For its Target-Date Industry Survey, Morningstar looked at Fidelity Freedom 2000 – which has existed for more than a decade since its investors’ retirement date. Combining all three Fidelity Freedom 2000 funds (Freedom, Freedom Index, and Freedom K, though only the first has existed since 2000) reveals that the strategy received steady inflows leading up to 2000. At retirement, some investors withdrew their money, but during the ensuing four years, others continued to add to the strategy. More than 10 years after the retirement date, the strategy’s total net assets have continued to grow without any substantial outflows (over $52 million in inflows in 2010).
The funds among five firms with funds with a 2005 retirement date (AllianceBernstein, Fidelity, GuideStone, T. Rowe Price, and Vanguard) thus far have followed a similar pattern, according to the Morningstar data. The data reveal a trend of heavy inflows leading up to the retirement date, followed by several years of continued inflows at a slower, but still positive rate (over $120 million).
The 2010-dated funds (among 27 asset managers) represented provide the most diverse set of examples, but they’ve only recently passed their retirement date. The current trends, though, echo those seen with the 2000 and 2005 funds. Even funds designed for withdrawals at retirement (as determined by whether the fund’s allocations remained level after the target date) continued to see inflows in 2010 (nearly $224 million for “to” retirement funds, over $134 million for “through” retirement funds).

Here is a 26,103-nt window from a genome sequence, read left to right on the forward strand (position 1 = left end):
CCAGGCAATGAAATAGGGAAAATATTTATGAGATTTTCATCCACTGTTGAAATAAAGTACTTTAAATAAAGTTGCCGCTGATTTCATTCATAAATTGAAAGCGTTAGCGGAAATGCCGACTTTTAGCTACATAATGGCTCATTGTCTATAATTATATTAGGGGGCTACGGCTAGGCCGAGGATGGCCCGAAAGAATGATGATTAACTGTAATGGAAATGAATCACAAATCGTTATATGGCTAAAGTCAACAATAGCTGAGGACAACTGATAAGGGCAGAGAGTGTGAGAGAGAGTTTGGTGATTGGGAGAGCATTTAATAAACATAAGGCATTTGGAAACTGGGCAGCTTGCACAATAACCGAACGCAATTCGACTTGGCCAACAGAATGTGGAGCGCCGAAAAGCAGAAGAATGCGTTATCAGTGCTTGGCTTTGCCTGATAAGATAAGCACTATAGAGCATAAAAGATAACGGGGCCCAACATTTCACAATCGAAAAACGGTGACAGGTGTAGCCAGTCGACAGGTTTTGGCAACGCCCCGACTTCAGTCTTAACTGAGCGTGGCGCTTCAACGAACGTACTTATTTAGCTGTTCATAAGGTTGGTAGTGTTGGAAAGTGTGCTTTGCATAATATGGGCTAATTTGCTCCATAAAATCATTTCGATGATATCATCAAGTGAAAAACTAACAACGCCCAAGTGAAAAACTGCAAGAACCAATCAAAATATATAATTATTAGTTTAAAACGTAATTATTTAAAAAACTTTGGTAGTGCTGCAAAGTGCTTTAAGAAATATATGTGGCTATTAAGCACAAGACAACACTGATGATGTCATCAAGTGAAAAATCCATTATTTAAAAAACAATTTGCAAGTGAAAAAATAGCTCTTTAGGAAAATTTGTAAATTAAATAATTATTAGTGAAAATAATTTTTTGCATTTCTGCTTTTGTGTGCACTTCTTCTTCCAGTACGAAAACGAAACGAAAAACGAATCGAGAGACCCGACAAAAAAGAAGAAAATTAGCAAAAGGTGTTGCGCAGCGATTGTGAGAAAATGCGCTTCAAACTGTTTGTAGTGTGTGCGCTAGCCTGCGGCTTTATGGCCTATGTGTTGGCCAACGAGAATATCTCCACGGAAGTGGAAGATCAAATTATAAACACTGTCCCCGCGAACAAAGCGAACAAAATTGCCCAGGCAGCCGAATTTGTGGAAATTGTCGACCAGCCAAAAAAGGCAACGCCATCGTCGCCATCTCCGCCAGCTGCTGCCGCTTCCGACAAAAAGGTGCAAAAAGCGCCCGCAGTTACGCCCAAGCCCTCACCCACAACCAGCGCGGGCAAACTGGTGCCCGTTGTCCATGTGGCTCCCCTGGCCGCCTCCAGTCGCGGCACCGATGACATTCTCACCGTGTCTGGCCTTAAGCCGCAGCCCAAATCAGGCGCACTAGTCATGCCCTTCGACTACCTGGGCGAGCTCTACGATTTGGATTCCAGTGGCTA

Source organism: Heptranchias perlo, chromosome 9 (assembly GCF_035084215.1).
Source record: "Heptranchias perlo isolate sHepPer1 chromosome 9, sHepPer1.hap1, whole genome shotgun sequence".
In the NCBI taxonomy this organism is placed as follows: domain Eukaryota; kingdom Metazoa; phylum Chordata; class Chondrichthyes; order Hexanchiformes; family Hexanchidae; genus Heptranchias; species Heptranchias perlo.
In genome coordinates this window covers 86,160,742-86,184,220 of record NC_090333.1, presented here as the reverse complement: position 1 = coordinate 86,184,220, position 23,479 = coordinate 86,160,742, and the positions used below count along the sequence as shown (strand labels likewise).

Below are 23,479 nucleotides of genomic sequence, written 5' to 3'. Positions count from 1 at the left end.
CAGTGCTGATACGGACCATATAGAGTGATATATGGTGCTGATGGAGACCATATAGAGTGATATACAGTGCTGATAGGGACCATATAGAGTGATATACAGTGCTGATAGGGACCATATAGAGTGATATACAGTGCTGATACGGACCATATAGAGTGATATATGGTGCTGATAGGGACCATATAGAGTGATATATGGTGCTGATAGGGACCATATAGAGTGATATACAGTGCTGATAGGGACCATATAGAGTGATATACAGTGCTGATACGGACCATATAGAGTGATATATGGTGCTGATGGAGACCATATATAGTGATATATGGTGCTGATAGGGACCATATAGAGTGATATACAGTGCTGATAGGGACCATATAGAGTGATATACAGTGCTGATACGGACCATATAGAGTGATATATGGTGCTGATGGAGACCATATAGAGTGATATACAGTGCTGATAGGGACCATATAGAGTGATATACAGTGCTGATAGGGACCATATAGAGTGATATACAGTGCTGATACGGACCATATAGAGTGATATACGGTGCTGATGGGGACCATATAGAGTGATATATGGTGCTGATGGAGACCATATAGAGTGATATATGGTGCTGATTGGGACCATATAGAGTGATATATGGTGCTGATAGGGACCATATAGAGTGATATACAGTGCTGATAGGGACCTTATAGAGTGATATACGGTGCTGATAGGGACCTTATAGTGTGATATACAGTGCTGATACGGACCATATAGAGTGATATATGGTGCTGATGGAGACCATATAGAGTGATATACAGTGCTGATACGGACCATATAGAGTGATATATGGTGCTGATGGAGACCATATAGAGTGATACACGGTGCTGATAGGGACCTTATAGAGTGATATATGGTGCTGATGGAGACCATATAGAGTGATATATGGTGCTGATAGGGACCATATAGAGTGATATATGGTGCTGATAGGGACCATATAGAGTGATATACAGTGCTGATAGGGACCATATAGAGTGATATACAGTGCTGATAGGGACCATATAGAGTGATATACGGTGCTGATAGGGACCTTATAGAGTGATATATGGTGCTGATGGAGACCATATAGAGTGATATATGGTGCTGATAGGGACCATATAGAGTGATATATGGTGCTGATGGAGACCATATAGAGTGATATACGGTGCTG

Morningstar noted that because the data do not account for individual investor behavior, it’s entirely possible that shareholders of a fund with a target-retirement year of 2000, 2005, or 2010 did not actually retire during that year. What’s more, some 401(k) platforms may have only recently started including target-date funds, which could cause inflows to overshadow investors withdrawing from their accounts.
Morningstar said the fund flow data suggests investors may benefit from a longer “through” glide path, but if there are many investors with small balances cashing out at retirement, then a “to” glide path may be a more prudent choice. If a plan or plan sponsor serves a constituency that tends to work longer or well beyond the stated retirement dates, a “through” glide path may be more appropriate.The Morningstar report is here.
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